When down rounds are implemented, the investors can acquire a significant percentage of the company at valuations that are lower than the valuations used for prior financing rounds. Lower valuations mean lower preferred stock values for the preferred stock issued in the down round, and as preferred stock values drop significantly, common stock values also drop, including the value of common stock options held by employees.

Consequently, reduced valuations and “down round” financings frequently cause two results: (i) substantial dilution of the common stock ownership of the company and (ii) the devaluation of the common stock, particularly in view of the increased aggregate liquidation preference of the preferred stock that comes before the common stock. The result is a company with an increasingly larger percentage being held by the holders of the preferred stock and with common stock that can be relatively worthless and unlikely to see any proceeds in the event of an acquisition in the foreseeable future.

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Figuring Out Your Equity Compensation at a Startup

In our travels, we’ve talked with many folks who work at startups and two common threads have emerged:

  • Startup employees don’t have sufficient avenues for liquidity, and 
  • Startup employees don’t have a clear understanding of how they are paid.

The former is a primary reason why EquityZen does what it does and the latter is the topic of this post.  We will break down the basics of incentive compensation at startups, survey tax considerations, and identify key points to raise with employers during compensation negotiations.
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Key Regulatory Considerations for Alternative Funds in the EU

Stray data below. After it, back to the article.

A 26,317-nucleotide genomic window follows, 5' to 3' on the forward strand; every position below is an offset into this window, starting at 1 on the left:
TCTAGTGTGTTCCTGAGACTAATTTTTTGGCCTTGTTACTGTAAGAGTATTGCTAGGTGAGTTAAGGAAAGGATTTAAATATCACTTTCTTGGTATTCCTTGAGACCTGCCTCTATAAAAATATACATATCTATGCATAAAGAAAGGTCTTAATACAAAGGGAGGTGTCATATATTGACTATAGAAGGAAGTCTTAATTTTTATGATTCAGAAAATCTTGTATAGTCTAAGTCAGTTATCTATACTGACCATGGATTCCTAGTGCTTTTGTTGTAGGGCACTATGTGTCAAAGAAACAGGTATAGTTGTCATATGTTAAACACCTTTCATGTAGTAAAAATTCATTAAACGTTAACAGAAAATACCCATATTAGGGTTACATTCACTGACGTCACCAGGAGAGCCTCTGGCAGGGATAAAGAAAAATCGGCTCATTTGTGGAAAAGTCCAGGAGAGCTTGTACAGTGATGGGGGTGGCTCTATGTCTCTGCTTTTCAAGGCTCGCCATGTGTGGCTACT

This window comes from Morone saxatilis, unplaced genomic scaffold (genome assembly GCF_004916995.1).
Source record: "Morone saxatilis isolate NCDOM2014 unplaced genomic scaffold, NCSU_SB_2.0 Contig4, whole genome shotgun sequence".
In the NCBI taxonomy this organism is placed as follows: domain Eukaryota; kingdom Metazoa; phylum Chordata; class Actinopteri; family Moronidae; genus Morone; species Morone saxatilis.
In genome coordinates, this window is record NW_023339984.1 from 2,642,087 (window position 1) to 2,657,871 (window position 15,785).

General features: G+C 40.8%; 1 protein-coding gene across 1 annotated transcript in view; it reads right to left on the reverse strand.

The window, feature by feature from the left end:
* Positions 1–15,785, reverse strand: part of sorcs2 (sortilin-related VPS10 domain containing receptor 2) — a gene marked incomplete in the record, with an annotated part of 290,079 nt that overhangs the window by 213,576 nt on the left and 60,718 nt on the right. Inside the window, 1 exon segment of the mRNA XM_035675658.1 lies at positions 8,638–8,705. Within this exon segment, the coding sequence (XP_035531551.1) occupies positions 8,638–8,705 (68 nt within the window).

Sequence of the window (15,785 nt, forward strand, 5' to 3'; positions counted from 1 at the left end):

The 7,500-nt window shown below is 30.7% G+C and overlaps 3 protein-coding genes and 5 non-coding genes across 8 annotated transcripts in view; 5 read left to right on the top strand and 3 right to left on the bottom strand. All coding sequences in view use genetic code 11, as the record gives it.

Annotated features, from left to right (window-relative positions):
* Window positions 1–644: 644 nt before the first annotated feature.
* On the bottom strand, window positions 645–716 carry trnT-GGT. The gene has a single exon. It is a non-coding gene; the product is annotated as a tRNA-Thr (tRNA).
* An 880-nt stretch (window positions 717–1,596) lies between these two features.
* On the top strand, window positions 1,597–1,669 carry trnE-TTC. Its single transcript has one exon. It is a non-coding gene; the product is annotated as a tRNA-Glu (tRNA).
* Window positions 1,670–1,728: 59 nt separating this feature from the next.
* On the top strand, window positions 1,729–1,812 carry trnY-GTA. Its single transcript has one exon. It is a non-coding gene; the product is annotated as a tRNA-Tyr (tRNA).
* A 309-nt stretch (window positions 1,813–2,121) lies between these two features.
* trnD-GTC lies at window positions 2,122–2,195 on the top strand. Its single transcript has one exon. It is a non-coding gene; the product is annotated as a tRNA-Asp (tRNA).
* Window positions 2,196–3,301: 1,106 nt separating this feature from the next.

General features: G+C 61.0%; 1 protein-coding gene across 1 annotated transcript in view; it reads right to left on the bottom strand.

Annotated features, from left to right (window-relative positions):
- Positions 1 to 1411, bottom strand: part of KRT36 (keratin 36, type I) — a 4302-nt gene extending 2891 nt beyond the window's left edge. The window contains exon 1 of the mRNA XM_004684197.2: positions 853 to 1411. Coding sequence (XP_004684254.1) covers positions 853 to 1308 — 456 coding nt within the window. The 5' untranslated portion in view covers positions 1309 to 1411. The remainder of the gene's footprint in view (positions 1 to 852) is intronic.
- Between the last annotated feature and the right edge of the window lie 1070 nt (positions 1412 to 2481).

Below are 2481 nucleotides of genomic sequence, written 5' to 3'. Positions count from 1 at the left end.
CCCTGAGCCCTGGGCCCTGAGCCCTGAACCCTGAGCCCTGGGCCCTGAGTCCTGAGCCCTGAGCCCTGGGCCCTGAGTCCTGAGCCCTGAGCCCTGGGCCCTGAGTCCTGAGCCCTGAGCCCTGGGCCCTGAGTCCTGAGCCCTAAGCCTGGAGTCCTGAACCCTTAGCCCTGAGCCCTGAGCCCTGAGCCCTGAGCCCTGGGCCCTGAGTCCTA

In this interview, Peter Williams the ACE Founder and CEO, interviews Michael Nobes, the CEO of Sixbridges Capital, about the complexities of the private fund space with an emphasis on doing business in the European Union. In particular, their conversation focuses on the impact of the Alternative Investment Fund Manager Directive (AIFMD) on compliance and cost of doing business.

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Where are All the General Solicitation Deals?

This post by Robert Fisher, the CEO of Fisher Tanner Associates, originally appeared in VC Experts Daily Buzz. In it, Fisher talks about pitfalls to the implementation of 506(c) General Solicitation provisions under the JOBS Act and why we are not seeing an explosion in deals marketed under the 506(c) provision. Basically, the article looks to answer the question, ‘Why aren’t we seeing deals being marketed more broadly now that it is legal to do so?”

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With speed approaching perilously close to that of light itself, recent deregulation has freed huge and heretofore inaccessible pools of private monies to fund new investment and unshackle innovation…

Just kidding – that didn’t happen. Would have been nice, eh? One could argue it wasn’t for lack of good legislative intention. As part of the JOBS act – Congress did indeed instruct the SEC to remove the ancient prohibition against General Solicitation and Advertising under Regulation D. The concept: make it easier for start-ups to cast a wide net when seeking investors. You may recall good ol’ Reg D which provides exemptions from SEC registration. The Reg D exemption relied on by most private investors – now called 506(b) continues the solicitation ban. The new exemption since last September – 506(c) – eliminates the ban but not without a new gotcha of its own.

What are the hidden ‘gotchas?’